Remote working can open a whole new set of opportunities for Person with Disabilities. Organizations should take this as an opportunity to continue the experiments in this area. Organizations have overcome several challenges that stopped them from allowing telecommuting in the past, but with those challenges behind us, it’s time to reimagine equality when it comes to access to work. Of course
the remote work raises new challenges for those need special accommodations, and organizations needs to be creative in managing it.
If work from home can be leveraged to enable talent mobility in Tier 2 cities, it can be answer to the skill gap that’s faced in cities where most of the opportunities are located today. Often, a lot of employees leave due to inflexibility of the organizations to accommodate for personal situations.
Covid19 is also pushing people to look beyond the cities to reside. How organizations respond to this increasing trend will play a major role in its position as an employer of choice.
Organizations are on their feet, exploring ways to cross leverage/share resources there by reducing the time taken to fill available Job. These platforms are going to re-write the rules of the talent marketplace.
Like the People+Work Connect platform created by HR Leaders from Accenture, Lincoln Financial Group, ServiceNow and Verizon, this global platform is built on the idea of Talent exchange based on the demand and supply situation. While, it’s originally created to cater to the situation due to pandemic, such platforms have the potential to revolutionize Talent Management and act as aggregators in the future.
Shared bench may also be a reality of the future.
Push to AI/automation:
Covid19 is pushing the organizations to move faster towards automation and AI solutions. This is going to change the jobs quicker than it would have been without the pandemic. With organizations moving faster than before, the aspiring professionals must quickly adapt to the changing Job landscape by adapting to newer technologies and ways of work to remain relevant.
Potential overhaul of the whole education sector is imminent in the current landscape to adapt to changing talent needs. Organizations must push themselves to join hands with academia to backward integrate better to co-create talent of the future.
Price for Jobs and skills:
All of what’s happening in the talent space will impact the price you have to pay for talent. Expanded talent pool obviously would be favorable on the supply side there by reducing the true wage inflation in the Market, but that’s just short term. Changes are expected in how organizations would link rewards to Individual performance and organizational performance. Expect the current norms on Fixed Pay, STI and LTI to evolve as well.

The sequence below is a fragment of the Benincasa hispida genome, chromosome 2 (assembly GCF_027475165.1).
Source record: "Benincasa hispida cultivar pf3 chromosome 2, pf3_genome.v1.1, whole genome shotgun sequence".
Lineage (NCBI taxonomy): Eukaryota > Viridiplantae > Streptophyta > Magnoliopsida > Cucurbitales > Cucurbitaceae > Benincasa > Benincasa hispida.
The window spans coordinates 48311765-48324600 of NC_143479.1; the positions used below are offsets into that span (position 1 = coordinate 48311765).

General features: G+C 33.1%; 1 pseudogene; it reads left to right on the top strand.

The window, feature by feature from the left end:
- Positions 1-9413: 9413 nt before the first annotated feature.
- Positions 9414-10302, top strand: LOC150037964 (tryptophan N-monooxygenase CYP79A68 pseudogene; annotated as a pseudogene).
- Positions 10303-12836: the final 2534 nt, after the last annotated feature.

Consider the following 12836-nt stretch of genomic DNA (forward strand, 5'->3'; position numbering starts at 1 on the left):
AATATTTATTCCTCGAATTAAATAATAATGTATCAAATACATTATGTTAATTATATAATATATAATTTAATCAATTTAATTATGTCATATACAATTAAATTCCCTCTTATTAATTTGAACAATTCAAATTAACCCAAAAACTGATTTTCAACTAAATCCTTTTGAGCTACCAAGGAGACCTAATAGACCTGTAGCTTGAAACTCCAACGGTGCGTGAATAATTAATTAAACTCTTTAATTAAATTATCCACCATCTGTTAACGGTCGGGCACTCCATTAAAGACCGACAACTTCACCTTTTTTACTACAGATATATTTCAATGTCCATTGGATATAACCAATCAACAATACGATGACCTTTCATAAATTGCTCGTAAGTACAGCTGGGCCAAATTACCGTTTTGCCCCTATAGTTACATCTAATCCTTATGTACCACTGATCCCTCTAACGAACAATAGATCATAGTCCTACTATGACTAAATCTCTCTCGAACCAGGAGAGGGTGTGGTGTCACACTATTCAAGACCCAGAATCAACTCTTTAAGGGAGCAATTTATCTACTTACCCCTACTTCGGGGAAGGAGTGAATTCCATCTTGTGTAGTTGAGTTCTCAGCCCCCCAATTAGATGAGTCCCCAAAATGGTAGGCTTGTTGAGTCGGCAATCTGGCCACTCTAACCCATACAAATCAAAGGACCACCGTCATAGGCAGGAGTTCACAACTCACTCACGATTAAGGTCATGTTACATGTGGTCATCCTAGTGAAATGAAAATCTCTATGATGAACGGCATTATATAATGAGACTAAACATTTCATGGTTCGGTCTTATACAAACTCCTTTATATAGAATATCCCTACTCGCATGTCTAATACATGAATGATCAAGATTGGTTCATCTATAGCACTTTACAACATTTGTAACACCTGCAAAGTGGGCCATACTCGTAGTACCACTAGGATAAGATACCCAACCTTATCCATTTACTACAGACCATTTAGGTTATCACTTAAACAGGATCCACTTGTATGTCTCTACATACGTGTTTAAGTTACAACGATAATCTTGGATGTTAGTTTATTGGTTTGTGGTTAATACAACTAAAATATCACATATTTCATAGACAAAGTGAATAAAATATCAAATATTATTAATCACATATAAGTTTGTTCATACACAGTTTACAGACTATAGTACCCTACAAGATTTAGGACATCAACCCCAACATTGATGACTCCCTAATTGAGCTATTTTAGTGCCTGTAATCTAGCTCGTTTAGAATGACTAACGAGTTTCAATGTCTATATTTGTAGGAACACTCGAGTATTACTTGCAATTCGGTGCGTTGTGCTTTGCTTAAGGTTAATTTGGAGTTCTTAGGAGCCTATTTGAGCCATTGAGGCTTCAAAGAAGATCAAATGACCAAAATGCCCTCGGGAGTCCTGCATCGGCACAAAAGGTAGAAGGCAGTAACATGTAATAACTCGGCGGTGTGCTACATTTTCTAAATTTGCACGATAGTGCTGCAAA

There are several considerations for organizations when it comes to paying people in the new normal. Do they start paying based on where the individual is residing instead which city they are working at? should reward be different for people opting to work remote? and does pay mix needs to change and adapt based on how the Jobs are changing? are just a few of them.
Employee value proposition:
Organizations need to re-evaluate EVP to remain attractive in the Market. Organizations must stay away from quantifying potential gains for employees/organizations, as an excuse to ‘take it away’, instead should focus on the gains through efficiency gains. End of the day, employees should feel that they are key stakeholders and building trust is the key more than ever. Job security and Employee benefits are back on the table as important considerations for aspiring candidates.
Organizations also need to be vigilant to identify and solve for potential new appearances of the same old problem of workplace Harassment/favoritism in the new environment.
Expanded talent pool to source from in the short term, would reduce the talent pool pressures for organizations. However, organizations should focus on the long term and must look at ways to expand the talent pool available through a combination of options at their leverage.
As organizations and people gear up to go back to work, it should not end the shift that the pandemic triggered, instead should continue the focus to keep the momentum to drive a positive change and eventually be a win-win for both for organizations and their people.
” The views expressed in this post by Noble Pynadath Poulose are his own views and do not necessarily
reflect those of his employer, Accenture”
Credit: endless number of articles and podcasts on various platforms discussing Covid19 and future of work that I consumed over
the past few months
-By Noble Poulose [Senior Total Rewards Specialist, Accenture Canada]